“63 By its second question, the referring court asks essentially whether the invention of a pharmaceutical product such as the active chemical compound of a medicinal product is patentable subject-matter within the meaning of Article 27 of the TRIPs Agreement and, if so, what is the scope of the protection conferred by a patent for such a product.
64 DEMO did not specifically adopt a position on this issue. Daiichi Sankyo, the governments which submitted written observations, and the Commission all consider that it follows from the actual wording of the TRIPs Agreement that inventions of pharmaceutical products are patentable.
65 This argument must be accepted. Article 27(1) of the TRIPs Agreement provides that any invention, whether a product or a process, which is new, involves an inventive step and is capable of industrial application is patentable, provided only that it belongs to a field of technology.
66 As regards that condition, it is clear that pharmacology is regarded by the contracting parties to the TRIPs Agreement as a field of technology within the meaning of Article 27. That follows in particular, as the Italian Government and the Commission have observed, from Article 70(8) of the TRIPs Agreement, a transitional provision dealing with the situation in which ‘a Member does not make available as of the date of entry into force of the WTO Agreement patent protection for pharmaceutical … products commensurate with its obligations under Article 27’ which provides that, in that situation, the WTO member in question must at least provide, as from that date, ‘a means by which applications for patents for such inventions can be filed’. As follows from the wording of that provision, Article 27 of the TRIPs Agreement includes the obligation to make inventions of pharmaceutical products patentable.
67 Nor, moreover, is that conclusion called into question in any way by paragraphs 2 and 3 of Article 27. Article 27(2) allows members of the WTO to exclude from patentability inventions the prevention of whose commercial exploitation is necessary for overriding reasons of the public interest, while Article 27(3) allows them to exclude from patentability certain products and processes, among which are ‘diagnostic, therapeutic and surgical methods for the treatment of humans or animals’. Those derogations provided for by Article 27(2) and (3) cannot, without depriving Articles 27(1) and 70(8) of the TRIPs Agreement of effectiveness, be interpreted as laying down a general exclusion for inventions of pharmaceutical products.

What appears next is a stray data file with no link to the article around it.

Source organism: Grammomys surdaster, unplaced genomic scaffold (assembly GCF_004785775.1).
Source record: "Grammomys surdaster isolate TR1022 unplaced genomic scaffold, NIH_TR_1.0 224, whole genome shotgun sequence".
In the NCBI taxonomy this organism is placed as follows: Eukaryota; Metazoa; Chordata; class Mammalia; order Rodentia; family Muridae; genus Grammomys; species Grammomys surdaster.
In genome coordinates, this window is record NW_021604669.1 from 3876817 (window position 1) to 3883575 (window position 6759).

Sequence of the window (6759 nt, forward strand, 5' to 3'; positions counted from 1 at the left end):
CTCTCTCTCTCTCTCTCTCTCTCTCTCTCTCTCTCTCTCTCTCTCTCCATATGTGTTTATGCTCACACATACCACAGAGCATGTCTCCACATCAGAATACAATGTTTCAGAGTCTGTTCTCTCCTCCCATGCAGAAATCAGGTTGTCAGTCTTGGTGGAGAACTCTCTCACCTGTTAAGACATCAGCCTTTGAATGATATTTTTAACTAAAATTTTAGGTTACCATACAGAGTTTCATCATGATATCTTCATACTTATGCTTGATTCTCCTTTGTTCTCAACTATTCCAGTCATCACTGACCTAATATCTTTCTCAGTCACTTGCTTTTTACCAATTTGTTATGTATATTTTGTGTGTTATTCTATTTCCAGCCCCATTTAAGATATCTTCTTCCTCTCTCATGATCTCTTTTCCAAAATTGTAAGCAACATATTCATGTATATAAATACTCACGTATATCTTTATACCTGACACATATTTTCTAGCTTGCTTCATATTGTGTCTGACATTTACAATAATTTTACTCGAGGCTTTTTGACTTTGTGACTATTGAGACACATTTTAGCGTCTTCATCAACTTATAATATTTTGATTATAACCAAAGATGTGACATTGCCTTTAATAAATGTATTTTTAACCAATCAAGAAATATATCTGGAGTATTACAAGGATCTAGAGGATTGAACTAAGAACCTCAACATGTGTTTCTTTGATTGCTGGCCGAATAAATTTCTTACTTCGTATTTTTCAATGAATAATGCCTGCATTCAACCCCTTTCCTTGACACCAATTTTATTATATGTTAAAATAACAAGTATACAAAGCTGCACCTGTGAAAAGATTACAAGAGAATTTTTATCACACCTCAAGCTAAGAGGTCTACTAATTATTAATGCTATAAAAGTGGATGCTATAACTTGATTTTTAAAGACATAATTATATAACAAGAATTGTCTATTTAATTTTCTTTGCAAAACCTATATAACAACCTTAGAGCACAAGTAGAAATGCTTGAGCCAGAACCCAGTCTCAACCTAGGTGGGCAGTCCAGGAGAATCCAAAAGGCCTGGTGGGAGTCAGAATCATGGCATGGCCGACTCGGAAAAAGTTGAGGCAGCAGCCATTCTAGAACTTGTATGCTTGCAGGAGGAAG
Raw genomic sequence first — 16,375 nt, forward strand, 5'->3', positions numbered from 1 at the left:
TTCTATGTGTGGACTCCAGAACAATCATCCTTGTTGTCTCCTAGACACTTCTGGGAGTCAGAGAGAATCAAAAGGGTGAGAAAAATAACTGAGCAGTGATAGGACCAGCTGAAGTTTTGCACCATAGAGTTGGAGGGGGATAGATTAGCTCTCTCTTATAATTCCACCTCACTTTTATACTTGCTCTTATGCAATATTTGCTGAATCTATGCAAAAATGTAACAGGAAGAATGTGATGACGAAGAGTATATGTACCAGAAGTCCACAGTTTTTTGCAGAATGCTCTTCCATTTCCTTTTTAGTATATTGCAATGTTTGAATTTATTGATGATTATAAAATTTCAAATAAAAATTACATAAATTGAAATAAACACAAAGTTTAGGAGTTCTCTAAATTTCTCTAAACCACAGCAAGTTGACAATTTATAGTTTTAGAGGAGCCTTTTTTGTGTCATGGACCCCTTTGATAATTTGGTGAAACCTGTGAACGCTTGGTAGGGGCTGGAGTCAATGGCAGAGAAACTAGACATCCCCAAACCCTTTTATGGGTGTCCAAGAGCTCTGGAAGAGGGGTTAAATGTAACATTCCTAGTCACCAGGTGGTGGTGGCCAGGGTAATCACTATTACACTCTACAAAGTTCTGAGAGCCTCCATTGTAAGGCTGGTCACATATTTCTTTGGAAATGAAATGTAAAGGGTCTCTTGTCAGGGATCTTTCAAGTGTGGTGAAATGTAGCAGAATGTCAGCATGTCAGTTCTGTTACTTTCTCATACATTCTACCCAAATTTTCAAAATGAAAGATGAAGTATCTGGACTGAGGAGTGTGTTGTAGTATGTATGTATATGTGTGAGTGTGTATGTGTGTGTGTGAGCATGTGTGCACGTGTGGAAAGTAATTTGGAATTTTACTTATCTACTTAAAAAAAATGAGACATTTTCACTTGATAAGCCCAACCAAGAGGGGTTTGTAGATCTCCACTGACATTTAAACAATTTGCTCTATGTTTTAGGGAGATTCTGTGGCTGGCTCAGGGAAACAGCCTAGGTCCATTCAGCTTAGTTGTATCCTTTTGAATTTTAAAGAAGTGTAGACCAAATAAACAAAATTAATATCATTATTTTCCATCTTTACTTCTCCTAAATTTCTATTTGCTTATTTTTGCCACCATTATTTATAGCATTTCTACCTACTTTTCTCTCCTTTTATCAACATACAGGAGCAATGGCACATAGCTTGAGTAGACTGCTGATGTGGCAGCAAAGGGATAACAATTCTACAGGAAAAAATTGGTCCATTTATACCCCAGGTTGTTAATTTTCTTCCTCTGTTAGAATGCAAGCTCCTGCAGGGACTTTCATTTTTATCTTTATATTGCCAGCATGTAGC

68 In the light of the foregoing, the answer to the first part of Question 2 is that Article 27 of the TRIPs Agreement must be interpreted as meaning that the invention of a pharmaceutical product such as the active chemical compound of a medicinal product is, in the absence of a derogation in accordance with Article 27(2) or (3), capable of being the subject-matter of a patent, under the conditions set out in Article 27(1).
69 In so far as Question 2 relates also to the scope of the protection conferred by a patent for a pharmaceutical product, it suffices to observe, in the context of the present request for a preliminary ruling, that Article 27 of the TRIPs Agreement concerns patentability, not the protection conferred by a patent. The question of the protection conferred by a patent is governed in particular by Article 28 of the agreement, ‘Rights Conferred’, Article 30, ‘Exceptions to Rights Conferred’, and Article 33, ‘Term of Protection’. As it does not appear from the order for reference that an interpretation of those other provisions would be of use for resolving the dispute in the main proceedings, there is no need to answer the second part of Question 2.”